2

Whenever I boot, the brightness is set to full. I read this and make changes so that it do not reset every time I boot into my laptop.

But before this, I tried to change brightness before login, but brightness buttons only work when I log in. So after my problem of Brightness is reset to Maximum on every Restart is solved, I just want to know any way to change the brightness just after OS start, that is before login.

  • 1
    Take a look at this question: askubuntu.com/q/829814/295286 In particular , step 3 of my answer is the most relevant. While slightly different in context, it does ask setting the login screen brightness. Let me know if everything is clear there. If so desired, I can post alternative answer. – Sergiy Kolodyazhnyy Feb 28 '17 at 7:08
  • This /etc/lightdm/lightdm.conf file is empty. Is it strange or normal? – Siraj Alam Feb 28 '17 at 7:12
  • Normal. If it was not edites before, it will be.empty – Sergiy Kolodyazhnyy Feb 28 '17 at 7:22
  • May your question be closed as a duplicate then ? – Sergiy Kolodyazhnyy Feb 28 '17 at 7:31
  • yeah maybe you are right, but what I think, it would be better if someone come to this question after google it, so he got a direct solution here rather than going to step 3 of this. It would be difficult for anyone this. – Siraj Alam Feb 28 '17 at 7:34
2

Running a script before or once login screen appears

There are two ways to approach this:

  1. Place command or call to script in /etc/rc.local. For instance

    #!/bin/sh -e
    #
    # rc.local
    #
    # This script is executed at the end of each multiuser runlevel.
    # Make sure that the script will "exit 0" on success or any other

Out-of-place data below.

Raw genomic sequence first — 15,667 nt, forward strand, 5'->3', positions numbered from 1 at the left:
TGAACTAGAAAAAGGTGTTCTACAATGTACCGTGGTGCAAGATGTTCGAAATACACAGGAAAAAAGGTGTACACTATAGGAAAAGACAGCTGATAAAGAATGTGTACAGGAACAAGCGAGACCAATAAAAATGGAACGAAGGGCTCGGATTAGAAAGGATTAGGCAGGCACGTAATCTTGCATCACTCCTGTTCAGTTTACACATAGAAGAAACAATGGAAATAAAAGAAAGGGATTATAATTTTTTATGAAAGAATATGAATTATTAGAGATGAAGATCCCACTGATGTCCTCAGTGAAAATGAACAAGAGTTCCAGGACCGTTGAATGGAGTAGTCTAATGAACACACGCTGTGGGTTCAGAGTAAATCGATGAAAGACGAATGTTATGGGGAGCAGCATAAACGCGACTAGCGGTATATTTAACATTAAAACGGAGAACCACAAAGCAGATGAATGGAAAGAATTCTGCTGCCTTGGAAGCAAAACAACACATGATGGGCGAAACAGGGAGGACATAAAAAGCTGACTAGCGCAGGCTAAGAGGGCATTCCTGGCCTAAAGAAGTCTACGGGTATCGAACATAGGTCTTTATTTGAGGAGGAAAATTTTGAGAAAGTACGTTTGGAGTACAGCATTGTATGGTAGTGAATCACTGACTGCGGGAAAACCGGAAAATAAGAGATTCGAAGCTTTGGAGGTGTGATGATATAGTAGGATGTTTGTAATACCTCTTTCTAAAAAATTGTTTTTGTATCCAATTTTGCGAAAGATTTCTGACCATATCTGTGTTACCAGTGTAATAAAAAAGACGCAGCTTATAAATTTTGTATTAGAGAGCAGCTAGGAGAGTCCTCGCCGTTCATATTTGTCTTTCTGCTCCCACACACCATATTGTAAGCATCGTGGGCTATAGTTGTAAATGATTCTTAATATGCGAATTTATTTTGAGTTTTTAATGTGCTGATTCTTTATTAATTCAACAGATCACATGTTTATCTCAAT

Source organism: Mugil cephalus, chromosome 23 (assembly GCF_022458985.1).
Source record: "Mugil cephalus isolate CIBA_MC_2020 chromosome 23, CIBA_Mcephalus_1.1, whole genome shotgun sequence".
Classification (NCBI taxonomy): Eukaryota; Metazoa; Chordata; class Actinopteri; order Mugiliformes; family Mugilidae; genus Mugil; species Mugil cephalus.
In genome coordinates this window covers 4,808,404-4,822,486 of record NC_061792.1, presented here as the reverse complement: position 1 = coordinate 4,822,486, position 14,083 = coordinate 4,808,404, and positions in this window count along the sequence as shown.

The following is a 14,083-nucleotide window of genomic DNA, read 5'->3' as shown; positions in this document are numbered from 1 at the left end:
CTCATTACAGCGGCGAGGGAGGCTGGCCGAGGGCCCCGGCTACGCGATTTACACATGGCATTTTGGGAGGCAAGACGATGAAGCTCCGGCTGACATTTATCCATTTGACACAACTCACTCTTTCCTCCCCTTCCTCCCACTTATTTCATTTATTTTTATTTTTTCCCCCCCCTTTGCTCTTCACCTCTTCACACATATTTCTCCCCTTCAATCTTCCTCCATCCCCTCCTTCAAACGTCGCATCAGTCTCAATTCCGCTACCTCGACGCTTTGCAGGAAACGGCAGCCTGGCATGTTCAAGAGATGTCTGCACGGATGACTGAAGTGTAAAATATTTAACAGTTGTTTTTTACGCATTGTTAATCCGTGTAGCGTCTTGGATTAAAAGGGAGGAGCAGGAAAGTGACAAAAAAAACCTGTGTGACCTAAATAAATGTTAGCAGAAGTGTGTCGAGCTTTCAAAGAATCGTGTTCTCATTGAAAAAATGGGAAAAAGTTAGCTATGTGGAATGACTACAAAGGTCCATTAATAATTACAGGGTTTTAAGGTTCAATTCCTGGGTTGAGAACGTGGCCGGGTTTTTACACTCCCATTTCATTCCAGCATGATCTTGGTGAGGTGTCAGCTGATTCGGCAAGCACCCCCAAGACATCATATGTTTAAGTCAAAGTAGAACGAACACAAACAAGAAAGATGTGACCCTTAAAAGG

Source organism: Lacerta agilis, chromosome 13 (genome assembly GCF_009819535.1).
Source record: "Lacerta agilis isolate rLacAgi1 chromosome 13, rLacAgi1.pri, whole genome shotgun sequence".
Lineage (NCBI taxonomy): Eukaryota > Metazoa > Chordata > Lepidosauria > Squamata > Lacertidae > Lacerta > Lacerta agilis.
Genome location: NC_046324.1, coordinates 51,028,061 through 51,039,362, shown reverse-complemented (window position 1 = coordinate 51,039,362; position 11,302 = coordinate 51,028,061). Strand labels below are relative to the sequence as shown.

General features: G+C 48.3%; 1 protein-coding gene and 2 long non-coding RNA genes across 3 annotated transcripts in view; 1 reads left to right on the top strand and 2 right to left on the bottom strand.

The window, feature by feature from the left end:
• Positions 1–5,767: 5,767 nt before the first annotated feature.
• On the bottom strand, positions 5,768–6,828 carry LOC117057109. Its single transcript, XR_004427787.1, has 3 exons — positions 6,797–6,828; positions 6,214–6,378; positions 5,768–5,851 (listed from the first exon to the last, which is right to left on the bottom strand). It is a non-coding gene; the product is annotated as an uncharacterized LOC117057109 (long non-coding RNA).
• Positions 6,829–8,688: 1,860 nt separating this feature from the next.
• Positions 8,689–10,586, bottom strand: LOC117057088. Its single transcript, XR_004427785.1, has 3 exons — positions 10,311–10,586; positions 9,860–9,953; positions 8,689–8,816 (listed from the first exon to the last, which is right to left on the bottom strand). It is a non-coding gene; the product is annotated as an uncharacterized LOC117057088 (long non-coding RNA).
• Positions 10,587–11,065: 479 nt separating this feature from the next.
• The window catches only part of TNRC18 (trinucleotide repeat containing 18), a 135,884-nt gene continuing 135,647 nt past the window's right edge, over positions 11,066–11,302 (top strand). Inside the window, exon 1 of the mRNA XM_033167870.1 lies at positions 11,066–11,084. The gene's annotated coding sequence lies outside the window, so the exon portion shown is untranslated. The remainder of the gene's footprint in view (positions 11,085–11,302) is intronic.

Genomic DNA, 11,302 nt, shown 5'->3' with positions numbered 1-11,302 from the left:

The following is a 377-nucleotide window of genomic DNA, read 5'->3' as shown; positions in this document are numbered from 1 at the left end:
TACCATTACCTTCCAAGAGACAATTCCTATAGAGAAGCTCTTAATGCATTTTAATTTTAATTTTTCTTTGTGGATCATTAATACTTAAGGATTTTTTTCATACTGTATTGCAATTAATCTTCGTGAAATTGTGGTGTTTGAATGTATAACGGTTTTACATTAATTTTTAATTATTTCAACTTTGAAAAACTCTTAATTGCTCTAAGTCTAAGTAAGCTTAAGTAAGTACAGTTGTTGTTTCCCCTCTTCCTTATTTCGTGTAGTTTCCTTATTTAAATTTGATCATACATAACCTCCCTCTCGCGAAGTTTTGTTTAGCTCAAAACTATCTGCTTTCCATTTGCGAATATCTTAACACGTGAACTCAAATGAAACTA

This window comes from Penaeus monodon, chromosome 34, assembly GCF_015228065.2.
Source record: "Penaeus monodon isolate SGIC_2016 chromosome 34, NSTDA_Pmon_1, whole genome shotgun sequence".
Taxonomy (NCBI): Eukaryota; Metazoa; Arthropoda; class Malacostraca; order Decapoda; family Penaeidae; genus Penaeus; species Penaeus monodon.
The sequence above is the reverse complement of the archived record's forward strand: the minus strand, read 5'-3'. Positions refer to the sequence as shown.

# value on error.
    #
    # In order to enable or disable this script just change the execution
    # bits.
    #
    # By default this script does nothing.
    
    # path to my script. Note the & at the end, it's important
    /home/serg/bin/brightness_set.sh &
    exit 0
    
  2. The login screen is actually known as desktop manager, and Ubuntu in particular uses lightdm desktop manager. Its configuration file /etc/lightdm/lightdm.conf can take greeter-setup-script= parameter to execute something before login screen actually shows up. For instance, you could do:

    [Seat:*]
    greeter-setup-script=/opt/set_brightness.py
    

    NOTE: Older versions of the header [SeatDefaults] is deprecated now, use [Seat:*]. Also, if you have never edited /etc/lightdm/lightdm.conf it will be blank - that's the normal behavior since 14.04 Ubuntu version.

Controlling the brightness:

Setting brightness will have to be done by writing to brightness file in /sys/class/backlight/<NAME> directory. There are couple different <NAME> versions than can appear, for example mine is /sys/class/backlight/intel_backlight , so you will need to figure out the name your own computer uses or alternatively use /sys/class/backlight/*/brightness. There is also max_brightness file in the same location, which you can use as 100% value to calculate brightness to set. Both files accept integer value.

Common way to write into that file is via echo 123 | sudo tee /sys/class/backlight/*/brightness from command line. If you are running a script via /etc/rc.local or via greeter-setup-script= parameter mentioned above, sudo is not necessary, as both method run scripts with root privillege ( which is also important to remember for security reasons, so ensure your script is accessible only to your user or root only ) .

There are also alternatives to writing into /sys , but not all of them are good. In my experience xbacklight doesn't work for Ubuntu users and xrandr --output SCREEN_NAME --brightness INT is only a software solution (i.e., it doesn't actually decrease power of the screen, only makes screen turn darker color).

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